Marco Polo Project Saint John New Brunswick

Marco Polo Project Saint John New Brunswick
Merry Christmas

Marco Polo passengers kept a lid on Christmas

By Mac Trueman
Evening Times-Globe

   If anyone had found space to pack a Christmas tree, the tree would have lost its needles two or three months ago.
   So on Christmas Day, 1853 about 1,000 British emigrant passengers and crew just kept on shivering as the Saint John built sailing ship Marco Polo rounded the Cape of Good Hope and entered frigid stormy waters of the southern Indian Ocean, on its way to Australia.
   Decorations hung in the first class saloon - where most people weren't allowed to go anyway - and there was the prospect that the noon dinner would be served more generously than normal. There would be a religious service, because it was both Christmas and Sunday.
   But according to The Marco Polo Project's Barry Ogden and Alan Hutton, Christmas Day was really no different from any other day aboard ship.
   No different, that is, except for a curious notice published in the Dec. 24 edition of the vessel's newspaper, the Marco Polo Chronicle. It read:
Passengers are requested not to sow any wild oats on the "Marco Polo." Anyone disobeying will be punished most severely. By order of Captain Wild R.W.
   The ship's newspapers - one published on Saturday, Dec.24, 1853, and the other on Jan. 21 - were found earlier this year by Melbourne-area resident John Walker when he set out to refinish an old portable desk for his father.
   Walker accidentally pressed a hidden lever, which in turn opened a secret compartment containing the two newspapers and the ticket with which his great-great grandfather had sailed here. He turned the oilskin-thin papers over to the Shiplovers Society of Victoria.
   Hutton, who is the Marco Polo Project's director of design, believes the captain meant business with this warning. He had to be strict. He was sitting on a powder keg.
   Wild's 930 passengers and 60 crew members had been cramped here for two months here for two months now. Nerves were frayed. If any fight broke out, it could spread through the ship in the blink of an eye. Passengers who had brought liquor aboard were looking for a excuse for a good drunk, those that needed an excuse.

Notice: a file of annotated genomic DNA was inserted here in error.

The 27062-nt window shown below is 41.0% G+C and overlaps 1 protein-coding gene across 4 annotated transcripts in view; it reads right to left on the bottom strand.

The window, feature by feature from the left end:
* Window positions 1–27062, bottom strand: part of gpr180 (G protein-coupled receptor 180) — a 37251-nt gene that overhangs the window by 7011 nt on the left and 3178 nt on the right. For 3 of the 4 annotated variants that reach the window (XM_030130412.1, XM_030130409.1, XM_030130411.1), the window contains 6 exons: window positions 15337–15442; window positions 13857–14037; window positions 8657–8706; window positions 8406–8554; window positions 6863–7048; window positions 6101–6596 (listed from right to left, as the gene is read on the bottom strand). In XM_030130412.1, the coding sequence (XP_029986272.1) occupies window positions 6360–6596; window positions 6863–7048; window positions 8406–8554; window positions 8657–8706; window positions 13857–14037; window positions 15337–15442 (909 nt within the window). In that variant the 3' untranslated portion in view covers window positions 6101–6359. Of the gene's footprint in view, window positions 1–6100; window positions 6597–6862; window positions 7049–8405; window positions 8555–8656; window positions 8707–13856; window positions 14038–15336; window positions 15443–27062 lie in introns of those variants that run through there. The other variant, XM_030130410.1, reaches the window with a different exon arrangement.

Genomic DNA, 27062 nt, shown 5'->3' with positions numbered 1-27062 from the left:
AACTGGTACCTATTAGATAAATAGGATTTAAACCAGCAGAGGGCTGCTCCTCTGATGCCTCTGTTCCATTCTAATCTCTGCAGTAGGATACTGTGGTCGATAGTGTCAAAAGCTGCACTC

"Imagine a school dormitory 200 feet long by 40 feet wide, by three floors, and nobody had been let out for the past 70 days. A prison would be more like it… If you are out in the middle of the ocean somewhere, you can't call in the police."
   It was all the more reason for keeping a lid on Christmas.
   Hanky-panky was no stranger to long voyages of several months, after all books were read, all the wool was knitted, all conversation topics had been used up, and boredom was inescapable, Hutton said.
   Single men and single women lived in segregated quarters. Penalties were steep for being in the wrong place, and sailors were locked in irons for even talking about sex. But it was easy to move unnoticed along the hallways below, which were utterly dark, even on the Marco Polo, which was the first passenger liner to have skylights on her first couple of decks.
   There were no portholes. People wrote their letters by candlelight, even at noon.
   After more than two months at sea, Christmas dinner amounted to more of the same thing, since there were very few foods that lasted long without refrigeration. Tinned meats would be in short supply by now, and the vessel's salt meat and sea biscuits would be starting to go bad. Jams and pickles - were getting scarce.
   Unless it had been raining a lot, passengers would be wondering when fresh water would have to be rationed.
The article above was published in the Evening Times-Globe, Saint John, N.B. Friday, December 27, 1991